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The Strathprints institutional repository is a digital archive of University of Strathclyde's Open Access research outputs. Strathprints provides access to thousands of Open Access research papers by University of Strathclyde researchers, including by researchers from the Department of Computer & Information Sciences involved in mathematically structured programming, similarity and metric search, computer security, software systems, combinatronics and digital health.

The Department also includes the iSchool Research Group, which performs leading research into socio-technical phenomena and topics such as information retrieval and information seeking behaviour.

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Design and evaluation of flow handoff signalling for multihomed mobile nodes in wireless overlay networks

Wang, Qi and Atkinson, R. and Dunlop, J. (2008) Design and evaluation of flow handoff signalling for multihomed mobile nodes in wireless overlay networks. Computer Networks, 52 (8). pp. 1647-1674. ISSN 1389-1286

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Abstract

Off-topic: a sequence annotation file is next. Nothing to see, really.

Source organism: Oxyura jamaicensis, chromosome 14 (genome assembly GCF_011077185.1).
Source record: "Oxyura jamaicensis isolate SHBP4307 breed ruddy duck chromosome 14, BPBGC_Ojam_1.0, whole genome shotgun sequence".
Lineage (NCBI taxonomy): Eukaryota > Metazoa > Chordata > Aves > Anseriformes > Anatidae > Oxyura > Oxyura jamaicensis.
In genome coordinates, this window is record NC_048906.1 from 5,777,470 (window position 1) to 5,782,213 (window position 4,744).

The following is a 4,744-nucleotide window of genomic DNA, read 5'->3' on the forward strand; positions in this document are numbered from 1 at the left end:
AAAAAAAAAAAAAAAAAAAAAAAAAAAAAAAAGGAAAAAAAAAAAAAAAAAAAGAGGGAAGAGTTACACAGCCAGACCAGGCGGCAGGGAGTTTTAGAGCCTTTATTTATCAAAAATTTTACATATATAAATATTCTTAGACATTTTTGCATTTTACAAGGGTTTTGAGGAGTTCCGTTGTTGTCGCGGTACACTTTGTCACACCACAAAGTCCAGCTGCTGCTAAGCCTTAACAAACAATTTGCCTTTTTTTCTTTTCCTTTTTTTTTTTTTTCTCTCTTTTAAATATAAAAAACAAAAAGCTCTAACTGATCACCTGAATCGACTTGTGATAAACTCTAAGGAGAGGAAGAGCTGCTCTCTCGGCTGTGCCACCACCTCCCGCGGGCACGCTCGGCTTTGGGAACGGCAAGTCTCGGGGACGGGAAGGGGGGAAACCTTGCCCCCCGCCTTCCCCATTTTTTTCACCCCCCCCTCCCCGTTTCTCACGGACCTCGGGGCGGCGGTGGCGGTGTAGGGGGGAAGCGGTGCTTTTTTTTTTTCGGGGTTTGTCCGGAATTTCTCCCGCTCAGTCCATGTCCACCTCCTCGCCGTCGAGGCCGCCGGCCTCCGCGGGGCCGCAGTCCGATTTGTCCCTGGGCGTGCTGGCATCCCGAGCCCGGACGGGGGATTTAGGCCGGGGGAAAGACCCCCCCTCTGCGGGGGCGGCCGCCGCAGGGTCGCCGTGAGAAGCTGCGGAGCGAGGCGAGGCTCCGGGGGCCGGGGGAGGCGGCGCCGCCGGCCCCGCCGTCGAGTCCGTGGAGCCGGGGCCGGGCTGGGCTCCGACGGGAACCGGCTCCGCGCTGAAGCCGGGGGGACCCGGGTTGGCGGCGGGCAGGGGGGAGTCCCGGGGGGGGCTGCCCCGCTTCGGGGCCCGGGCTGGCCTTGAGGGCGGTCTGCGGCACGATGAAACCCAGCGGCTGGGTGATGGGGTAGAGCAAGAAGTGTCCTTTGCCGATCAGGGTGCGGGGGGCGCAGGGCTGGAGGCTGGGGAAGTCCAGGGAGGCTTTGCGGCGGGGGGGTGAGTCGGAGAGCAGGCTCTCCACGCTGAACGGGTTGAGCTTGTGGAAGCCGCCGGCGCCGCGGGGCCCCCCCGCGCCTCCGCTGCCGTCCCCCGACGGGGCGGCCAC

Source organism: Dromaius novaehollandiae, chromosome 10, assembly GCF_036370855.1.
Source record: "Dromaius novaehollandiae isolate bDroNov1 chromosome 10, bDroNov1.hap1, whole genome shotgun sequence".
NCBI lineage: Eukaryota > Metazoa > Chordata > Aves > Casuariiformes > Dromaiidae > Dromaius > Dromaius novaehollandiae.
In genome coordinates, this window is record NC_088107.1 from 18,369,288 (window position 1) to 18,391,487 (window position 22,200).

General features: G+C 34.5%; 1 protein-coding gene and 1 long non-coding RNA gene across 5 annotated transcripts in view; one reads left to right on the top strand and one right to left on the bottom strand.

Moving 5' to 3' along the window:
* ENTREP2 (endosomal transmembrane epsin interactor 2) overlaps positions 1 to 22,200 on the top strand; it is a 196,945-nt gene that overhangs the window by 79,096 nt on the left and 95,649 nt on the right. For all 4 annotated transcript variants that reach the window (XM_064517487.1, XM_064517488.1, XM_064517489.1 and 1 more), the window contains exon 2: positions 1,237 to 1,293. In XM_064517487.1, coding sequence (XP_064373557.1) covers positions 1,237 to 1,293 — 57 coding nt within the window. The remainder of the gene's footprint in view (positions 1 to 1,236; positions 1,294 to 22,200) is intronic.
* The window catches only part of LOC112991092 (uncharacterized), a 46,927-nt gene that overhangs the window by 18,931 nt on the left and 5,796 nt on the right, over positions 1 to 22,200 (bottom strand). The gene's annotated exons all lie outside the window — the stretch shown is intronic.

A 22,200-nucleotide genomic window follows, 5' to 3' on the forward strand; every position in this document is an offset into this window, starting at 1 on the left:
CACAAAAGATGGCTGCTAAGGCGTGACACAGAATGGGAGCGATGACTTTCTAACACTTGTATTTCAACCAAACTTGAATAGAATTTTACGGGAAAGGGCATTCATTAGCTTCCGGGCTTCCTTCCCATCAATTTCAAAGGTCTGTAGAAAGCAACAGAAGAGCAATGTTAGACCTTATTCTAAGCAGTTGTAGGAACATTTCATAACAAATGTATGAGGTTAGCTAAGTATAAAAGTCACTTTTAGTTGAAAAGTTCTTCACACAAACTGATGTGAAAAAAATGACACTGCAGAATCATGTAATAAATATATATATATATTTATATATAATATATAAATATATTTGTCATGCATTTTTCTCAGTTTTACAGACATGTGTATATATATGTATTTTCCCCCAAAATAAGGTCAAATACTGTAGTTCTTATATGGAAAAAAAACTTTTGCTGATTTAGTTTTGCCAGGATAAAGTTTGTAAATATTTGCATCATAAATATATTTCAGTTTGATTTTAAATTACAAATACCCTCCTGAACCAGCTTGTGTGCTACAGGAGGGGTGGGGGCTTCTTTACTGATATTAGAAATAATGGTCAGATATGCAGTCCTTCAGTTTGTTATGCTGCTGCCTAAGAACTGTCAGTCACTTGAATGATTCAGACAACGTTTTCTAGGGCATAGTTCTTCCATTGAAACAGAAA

With the increasing deployment of wireless overlay networks, a mobile node with a range of network interfaces can be connected to multiple heterogeneous or homogeneous access networks simultaneously. Such host multihoming technology can be exploited to distribute (or hand off) application flows among the most appropriate interfaces and access networks dynamically to achieve end-to-end seamless, robust and even quality-of-service-aware communications for mobile users. It is essential that an efficient and effective flow handoff signalling scheme be in place. Nevertheless, little prior work has addressed this problem sufficiently in a systematic way and little performance evaluation is readily available. We propose a set of signalling procedures for a comprehensive, flexible yet standard-oriented flow handoff solution. Two candidate schemes are designed by extending and optimising related IETF work based on Mobile IPv6 or Network Mobility (NEMO). Theoretical analyses are performed and numerical results are then presented with a focus on signalling loads to compare the two proposals and to demonstrate that the designs can largely meet the requirements on desired signalling performance. Preliminary implementations and experimental results are also reported to validate the concepts of the designs, investigate the flow handoff signalling delays and verify the effectiveness of the policy-based flow handoff support for typical real-time and non-real-time applications.